A novel that straddles the genre boundaries somewhat that caused some controversy upon its initial publication is Kazuo Ishiguro’s The Buried Giant.  This is a post-Arthurian quest story with much to say about memory and community and the price of vengeance.

This was a big year for nonfiction.

Robert Gleick’s new tome, Time Travel: A History is an exceptional soliloquy on the concept, science, and cultural use of time travel, beginning with Wells and covering both the scientific realm and the popular fiction realm, showing how they have played off each other and how the idea has evolved and worked through our modern view of the universe and our own lives.  Previously in the year I’d read his magnificent biography of Richard Feynman, Genius.  Gleick is a great explainer and a fine craftsman.

As well, Carlo Rovelli’s Seven Brief Lessons About Physics.  They are brief, they are accessible, they are to be enjoyed.  And, along the same lines, Void by James Owen Weatherall, about the physics of empty space.  It’s far more fascinating than it might sound.

I can recommend Peter Frankopan’s Silk Roads, which is a history of the world from the viewpoint of the Orient.  The shift in perspective is enlightening.  Along the same lines I read Charles Mann’s 1491, which was eye-opening and thought-provoking—and in some ways quite humbling.

I also read Arlie Russell Hochschild’s Strangers In Their Own Land, especially in the wake of what I think I can safely call the most surprising election result in recent history. This book is a study of the right-wing culture that has developed in many startlingly contradictory ways.  I believe this would be worth reading for anyone trying to make sense of the people who continually vote in ways that seem to make no sense—and also for those who do vote that way just so they might understand what it is about their movement that seems so incomprehensible to many of their fellow citizens.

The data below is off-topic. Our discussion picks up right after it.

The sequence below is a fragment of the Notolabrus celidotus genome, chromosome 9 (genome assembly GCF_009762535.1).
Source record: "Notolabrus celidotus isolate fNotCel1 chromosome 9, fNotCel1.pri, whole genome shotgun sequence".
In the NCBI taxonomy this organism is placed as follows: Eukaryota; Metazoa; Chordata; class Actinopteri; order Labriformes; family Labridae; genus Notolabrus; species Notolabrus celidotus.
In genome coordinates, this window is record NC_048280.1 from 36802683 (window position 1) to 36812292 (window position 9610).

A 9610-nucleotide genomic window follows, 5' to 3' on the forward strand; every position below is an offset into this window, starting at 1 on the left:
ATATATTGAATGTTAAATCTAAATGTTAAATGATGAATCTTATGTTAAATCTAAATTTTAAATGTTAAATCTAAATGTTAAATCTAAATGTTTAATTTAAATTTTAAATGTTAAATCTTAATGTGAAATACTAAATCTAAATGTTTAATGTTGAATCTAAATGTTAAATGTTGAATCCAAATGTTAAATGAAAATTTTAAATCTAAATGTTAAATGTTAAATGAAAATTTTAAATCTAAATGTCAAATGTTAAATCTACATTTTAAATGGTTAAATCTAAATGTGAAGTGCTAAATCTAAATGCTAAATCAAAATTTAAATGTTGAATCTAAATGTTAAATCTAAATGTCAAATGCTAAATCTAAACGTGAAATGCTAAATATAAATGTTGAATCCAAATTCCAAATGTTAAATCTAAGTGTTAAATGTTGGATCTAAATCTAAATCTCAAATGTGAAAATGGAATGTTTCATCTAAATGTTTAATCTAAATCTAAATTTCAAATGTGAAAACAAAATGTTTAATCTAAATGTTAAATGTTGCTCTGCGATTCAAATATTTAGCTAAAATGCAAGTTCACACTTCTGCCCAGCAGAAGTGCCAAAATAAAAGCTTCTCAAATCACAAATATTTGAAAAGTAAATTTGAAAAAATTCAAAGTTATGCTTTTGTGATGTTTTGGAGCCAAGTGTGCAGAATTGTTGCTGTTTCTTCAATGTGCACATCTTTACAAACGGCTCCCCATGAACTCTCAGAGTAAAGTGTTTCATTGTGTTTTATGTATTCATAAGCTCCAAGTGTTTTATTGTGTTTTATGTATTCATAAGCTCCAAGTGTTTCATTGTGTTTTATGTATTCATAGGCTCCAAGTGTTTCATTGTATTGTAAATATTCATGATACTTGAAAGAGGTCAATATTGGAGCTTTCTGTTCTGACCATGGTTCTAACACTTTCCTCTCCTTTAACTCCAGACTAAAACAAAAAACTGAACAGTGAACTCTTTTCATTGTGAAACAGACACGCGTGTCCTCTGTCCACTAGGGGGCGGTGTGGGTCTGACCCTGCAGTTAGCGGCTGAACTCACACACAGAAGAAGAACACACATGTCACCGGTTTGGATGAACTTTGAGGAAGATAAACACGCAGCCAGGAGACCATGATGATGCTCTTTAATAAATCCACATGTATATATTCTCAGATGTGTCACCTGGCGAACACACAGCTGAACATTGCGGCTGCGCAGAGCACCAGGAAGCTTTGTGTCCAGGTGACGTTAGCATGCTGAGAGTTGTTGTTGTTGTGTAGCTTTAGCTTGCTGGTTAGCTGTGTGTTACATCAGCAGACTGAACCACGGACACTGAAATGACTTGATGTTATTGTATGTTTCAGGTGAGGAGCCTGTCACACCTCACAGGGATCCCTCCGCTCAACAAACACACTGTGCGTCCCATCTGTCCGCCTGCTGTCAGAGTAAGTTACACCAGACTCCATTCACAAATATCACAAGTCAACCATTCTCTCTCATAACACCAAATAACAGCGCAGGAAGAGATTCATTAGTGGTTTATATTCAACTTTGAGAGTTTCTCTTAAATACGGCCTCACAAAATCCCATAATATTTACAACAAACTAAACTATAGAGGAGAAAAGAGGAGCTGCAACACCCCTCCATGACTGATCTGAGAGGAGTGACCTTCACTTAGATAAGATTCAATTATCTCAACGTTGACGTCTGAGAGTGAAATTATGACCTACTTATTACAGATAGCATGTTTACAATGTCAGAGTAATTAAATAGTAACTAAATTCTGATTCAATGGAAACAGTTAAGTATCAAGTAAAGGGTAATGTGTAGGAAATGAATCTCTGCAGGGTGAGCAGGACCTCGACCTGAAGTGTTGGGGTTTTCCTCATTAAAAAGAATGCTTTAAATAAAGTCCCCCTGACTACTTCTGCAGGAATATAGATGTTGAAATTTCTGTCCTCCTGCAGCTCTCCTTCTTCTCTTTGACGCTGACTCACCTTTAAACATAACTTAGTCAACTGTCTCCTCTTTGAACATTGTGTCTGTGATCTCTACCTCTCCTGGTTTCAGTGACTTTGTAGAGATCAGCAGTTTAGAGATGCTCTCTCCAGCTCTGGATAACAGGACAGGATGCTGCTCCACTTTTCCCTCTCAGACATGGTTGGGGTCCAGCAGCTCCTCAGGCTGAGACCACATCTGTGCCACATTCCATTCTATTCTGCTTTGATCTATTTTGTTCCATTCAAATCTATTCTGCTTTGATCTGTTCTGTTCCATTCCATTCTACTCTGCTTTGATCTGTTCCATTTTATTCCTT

I read a few short of 50 books in 2016 cover to cover.  I will be reviewing some of them in the future.

Here’s hoping for a good year of reading to come.




In Review

2015 is done and I have read what I read.  It was a year fraught with turmoil in science fiction, a year prompting reassessments, a year when required reading competed with reading for pleasure, and the time constraints of working on a new novel (two, in fact) impeded chipping away at my to-be-read pile, which mounds higher.

As in the past, I count only books I have read cover to cover here.  If I added in total pages of unfinished reading, I’m probably up with my usual volume (somewhere around 90 books), but that would be a cheat.  That said, I read 50 books in 2015.